What Does the European Union Do?

43 Pages Posted: 17 Jan 2002

See all articles by Alberto F. Alesina

Alberto F. Alesina

Harvard University - Department of Economics; Centre for Economic Policy Research (CEPR); National Bureau of Economic Research (NBER)

Ignazio Angeloni

Italian Finance Ministry - International Financial Relations

Ludger Schuknecht

European Central Bank (ECB)

Multiple version iconThere are 2 versions of this paper

Date Written: January 2002

Abstract

We construct a set of indicators to measure the policy-making role of the European Union (European Council, Parliament, Commission, Court of Justice, etc.), in a selected number of policy domains. Our goal is to examine the division of prerogatives between European institutions and national ones, in light of the implications of normative models and in relation to the preferences of European citizens. Our data confirm that the extent and the intensity of policy-making by the EU have increased sharply over the last 30 years. Such increase has taken place at different speeds, and to different degrees, across policy domains. In recent times the areas that have expanded most are the most remote from the EEC's original mission of establishing a free market zone with common external trade policy. We conjecture that the resulting allocation may be partly inconsistent with normative criteria concerning the assignment of policies at different government levels, as laid out in the theoretical literature.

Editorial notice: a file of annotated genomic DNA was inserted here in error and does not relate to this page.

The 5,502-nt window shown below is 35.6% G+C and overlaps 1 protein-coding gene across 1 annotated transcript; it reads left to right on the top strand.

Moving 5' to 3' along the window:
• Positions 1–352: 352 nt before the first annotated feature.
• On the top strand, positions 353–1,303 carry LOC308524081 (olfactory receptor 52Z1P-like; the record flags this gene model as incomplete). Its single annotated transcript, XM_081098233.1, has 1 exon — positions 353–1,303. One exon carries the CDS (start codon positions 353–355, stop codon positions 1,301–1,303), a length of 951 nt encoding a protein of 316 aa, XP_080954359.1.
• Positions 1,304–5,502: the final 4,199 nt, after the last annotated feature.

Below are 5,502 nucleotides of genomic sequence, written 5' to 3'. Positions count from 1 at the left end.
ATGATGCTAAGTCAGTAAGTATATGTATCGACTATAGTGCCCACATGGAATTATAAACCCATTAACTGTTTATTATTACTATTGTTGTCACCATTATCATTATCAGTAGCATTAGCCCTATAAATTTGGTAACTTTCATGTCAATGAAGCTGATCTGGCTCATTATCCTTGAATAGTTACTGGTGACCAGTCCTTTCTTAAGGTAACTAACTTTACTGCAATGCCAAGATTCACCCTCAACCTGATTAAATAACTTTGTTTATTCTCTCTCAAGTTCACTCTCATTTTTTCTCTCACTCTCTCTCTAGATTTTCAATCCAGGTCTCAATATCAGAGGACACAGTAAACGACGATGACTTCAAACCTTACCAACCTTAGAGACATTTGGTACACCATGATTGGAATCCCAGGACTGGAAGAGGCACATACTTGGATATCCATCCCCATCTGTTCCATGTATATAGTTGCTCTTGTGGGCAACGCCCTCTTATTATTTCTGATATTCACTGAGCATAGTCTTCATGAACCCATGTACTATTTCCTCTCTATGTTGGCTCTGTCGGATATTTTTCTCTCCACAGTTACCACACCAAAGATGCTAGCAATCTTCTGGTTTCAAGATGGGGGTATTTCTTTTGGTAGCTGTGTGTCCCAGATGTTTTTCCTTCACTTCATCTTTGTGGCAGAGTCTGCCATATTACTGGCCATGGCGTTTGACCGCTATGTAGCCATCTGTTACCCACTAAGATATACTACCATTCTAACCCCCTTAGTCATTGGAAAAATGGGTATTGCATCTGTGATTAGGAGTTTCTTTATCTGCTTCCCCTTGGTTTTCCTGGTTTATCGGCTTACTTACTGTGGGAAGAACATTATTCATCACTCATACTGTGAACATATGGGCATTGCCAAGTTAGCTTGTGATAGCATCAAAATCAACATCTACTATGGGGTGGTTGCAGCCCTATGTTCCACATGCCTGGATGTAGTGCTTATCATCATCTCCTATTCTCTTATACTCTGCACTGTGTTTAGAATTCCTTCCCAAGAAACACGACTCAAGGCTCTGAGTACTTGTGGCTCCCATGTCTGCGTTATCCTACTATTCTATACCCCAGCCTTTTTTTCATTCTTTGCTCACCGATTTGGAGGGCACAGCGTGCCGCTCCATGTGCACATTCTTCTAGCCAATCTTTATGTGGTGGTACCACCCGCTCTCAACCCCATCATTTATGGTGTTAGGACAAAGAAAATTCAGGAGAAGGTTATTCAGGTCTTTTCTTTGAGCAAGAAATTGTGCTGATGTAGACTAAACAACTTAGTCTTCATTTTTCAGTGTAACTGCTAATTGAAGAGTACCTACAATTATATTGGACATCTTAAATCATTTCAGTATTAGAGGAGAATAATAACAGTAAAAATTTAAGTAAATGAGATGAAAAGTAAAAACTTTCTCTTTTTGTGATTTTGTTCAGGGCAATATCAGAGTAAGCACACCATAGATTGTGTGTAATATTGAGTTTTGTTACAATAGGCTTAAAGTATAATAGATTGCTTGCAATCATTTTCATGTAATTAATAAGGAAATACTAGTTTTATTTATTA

Keywords: European union, political economy, subsidarity

JEL Classification: D78, H11, H41

Suggested Citation

Alesina, Alberto F. and Angeloni, Ignazio and Schuknecht, Ludger, What Does the European Union Do? (January 2002). Available at SSRN: https://ssrn.com/abstract=297266

Alberto F. Alesina (Contact Author)

Harvard University - Department of Economics ( email )

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Centre for Economic Policy Research (CEPR)

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National Bureau of Economic Research (NBER)

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Ignazio Angeloni

Italian Finance Ministry - International Financial Relations ( email )

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Ludger Schuknecht

European Central Bank (ECB) ( email )

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+49 69 1344 7809 (Fax)

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